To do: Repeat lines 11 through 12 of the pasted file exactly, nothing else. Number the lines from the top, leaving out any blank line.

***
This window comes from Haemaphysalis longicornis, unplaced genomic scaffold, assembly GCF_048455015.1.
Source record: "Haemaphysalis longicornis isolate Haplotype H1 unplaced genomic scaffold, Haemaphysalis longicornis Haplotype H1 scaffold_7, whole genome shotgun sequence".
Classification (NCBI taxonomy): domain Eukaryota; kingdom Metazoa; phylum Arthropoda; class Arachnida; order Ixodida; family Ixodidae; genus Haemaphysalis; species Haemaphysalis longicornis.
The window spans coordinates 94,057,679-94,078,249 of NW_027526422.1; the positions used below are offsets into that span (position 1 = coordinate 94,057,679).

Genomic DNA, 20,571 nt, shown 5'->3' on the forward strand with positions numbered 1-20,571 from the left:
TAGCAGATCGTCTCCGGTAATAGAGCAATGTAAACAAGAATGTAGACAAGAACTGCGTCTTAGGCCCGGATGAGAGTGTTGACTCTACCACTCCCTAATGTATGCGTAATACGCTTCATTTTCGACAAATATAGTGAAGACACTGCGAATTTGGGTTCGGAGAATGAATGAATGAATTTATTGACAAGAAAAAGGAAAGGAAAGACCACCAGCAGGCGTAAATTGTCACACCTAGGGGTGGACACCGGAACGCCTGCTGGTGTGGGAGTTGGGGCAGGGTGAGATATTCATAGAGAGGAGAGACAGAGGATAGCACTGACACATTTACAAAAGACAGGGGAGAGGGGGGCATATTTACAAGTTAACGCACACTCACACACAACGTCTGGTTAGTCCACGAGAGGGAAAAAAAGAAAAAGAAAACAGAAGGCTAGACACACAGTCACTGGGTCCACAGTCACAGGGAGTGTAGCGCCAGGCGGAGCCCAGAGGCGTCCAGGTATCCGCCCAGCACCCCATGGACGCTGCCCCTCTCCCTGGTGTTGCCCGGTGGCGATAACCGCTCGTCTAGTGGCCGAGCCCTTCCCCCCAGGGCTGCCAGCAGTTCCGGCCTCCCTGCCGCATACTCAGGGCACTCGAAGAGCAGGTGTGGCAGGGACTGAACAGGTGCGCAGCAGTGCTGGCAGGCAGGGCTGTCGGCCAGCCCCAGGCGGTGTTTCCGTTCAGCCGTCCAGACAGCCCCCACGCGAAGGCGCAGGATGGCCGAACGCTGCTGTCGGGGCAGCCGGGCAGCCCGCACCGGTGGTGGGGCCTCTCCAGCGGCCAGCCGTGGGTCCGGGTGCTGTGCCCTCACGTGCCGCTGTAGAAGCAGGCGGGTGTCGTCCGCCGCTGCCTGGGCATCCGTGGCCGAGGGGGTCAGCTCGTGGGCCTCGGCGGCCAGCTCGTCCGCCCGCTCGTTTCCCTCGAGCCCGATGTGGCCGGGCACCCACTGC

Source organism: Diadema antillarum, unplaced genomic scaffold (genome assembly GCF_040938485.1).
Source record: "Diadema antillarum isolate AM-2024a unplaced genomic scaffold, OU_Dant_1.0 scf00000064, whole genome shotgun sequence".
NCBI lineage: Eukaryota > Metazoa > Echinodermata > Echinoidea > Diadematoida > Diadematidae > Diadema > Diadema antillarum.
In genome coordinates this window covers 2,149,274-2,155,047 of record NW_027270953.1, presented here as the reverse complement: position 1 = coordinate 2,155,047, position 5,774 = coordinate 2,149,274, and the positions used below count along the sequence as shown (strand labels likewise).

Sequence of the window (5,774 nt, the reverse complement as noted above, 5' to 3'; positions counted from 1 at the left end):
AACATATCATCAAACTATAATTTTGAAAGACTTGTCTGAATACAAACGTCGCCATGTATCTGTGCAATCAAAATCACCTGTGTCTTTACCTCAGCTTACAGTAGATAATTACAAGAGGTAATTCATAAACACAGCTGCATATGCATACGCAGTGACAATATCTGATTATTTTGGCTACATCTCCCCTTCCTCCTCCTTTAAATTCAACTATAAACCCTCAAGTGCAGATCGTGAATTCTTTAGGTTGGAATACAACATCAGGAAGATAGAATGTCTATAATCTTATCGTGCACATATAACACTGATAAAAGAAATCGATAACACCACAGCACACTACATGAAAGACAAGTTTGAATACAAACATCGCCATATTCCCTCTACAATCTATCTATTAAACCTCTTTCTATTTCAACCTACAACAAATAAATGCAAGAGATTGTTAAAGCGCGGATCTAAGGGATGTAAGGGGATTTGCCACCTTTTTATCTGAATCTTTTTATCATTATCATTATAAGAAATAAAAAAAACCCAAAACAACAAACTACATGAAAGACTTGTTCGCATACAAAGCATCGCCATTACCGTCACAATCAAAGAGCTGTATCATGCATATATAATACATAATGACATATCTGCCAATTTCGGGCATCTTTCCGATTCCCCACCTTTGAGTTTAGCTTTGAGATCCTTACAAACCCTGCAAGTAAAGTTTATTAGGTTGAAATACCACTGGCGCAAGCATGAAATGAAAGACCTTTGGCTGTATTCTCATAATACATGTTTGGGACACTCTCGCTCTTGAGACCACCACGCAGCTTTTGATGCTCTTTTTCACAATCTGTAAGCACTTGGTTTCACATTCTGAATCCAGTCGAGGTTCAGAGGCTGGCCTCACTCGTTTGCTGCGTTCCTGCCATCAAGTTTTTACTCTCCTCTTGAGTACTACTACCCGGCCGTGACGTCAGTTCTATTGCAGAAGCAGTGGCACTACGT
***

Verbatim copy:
Sequence of the window (5,774 nt, the reverse complement as noted above, 5' to 3'; positions counted from 1 at the left end):
AACATATCATCAAACTATAATTTTGAAAGACTTGTCTGAATACAAACGTCGCCATGTATCTGTGCAATCAAAATCACCTGTGTCTTTACCTCAGCTTACAGTAGATAATTACAAGAGGTAATTCATAAACACAGCTGCATATGCATACGCAGTGACAATATCTGATTATTTTGGCTACATCTCCCCTTCCTCCTCCTTTAAATTCAACTATAAACCCTCAAGTGCAGATCGTGAATTCTTTAGGTTGGAATACAACATCAGGAAGATAGAATGTCTATAATCTTATCGTGCACATATAACACTGATAAAAGAAATCGATAACACCACAGCACACTACATGAAAGACAAGTTTGAATACAAACATCGCCATATTCCCTCTACAATCTATCTATTAAACCTCTTTCTATTTCAACCTACAACAAATAAATGCAAGAGATTGTTAAAGCGCGGATCTAAGGGATGTAAGGGGATTTGCCACCTTTTTATCTGAATCTTTTTATCATTATCATTATAAGAAATAAAAAAAACCCAAAACAACAAACTACATGAAAGACTTGTTCGCATACAAAGCATCGCCATTACCGTCACAATCAAAGAGCTGTATCATGCATATATAATACATAATGACATATCTGCCAATTTCGGGCATCTTTCCGATTCCCCACCTTTGAGTTTAGCTTTGAGATCCTTACAAACCCTGCAAGTAAAGTTTATTAGGTTGAAATACCACTGGCGCAAGCATGAAATGAAAGACCTTTGGCTGTATTCTCATAATACATGTTTGGGACACTCTCGCTCTTGAGACCACCACGCAGCTTTTGATGCTCTTTTTCACAATCTGTAAGCACTTGGTTTCACATTCTGAATCCAGTCGAGGTTCAGAGGCTGGCCTCACTCGTTTGCTGCGTTCCTGCCATCAAGTTTTTACTCTCCTCTTGAGTACTACTACCCGGCCGTGACGTCAGTTCTATTGCAGAAGCAGTGGCACTACGT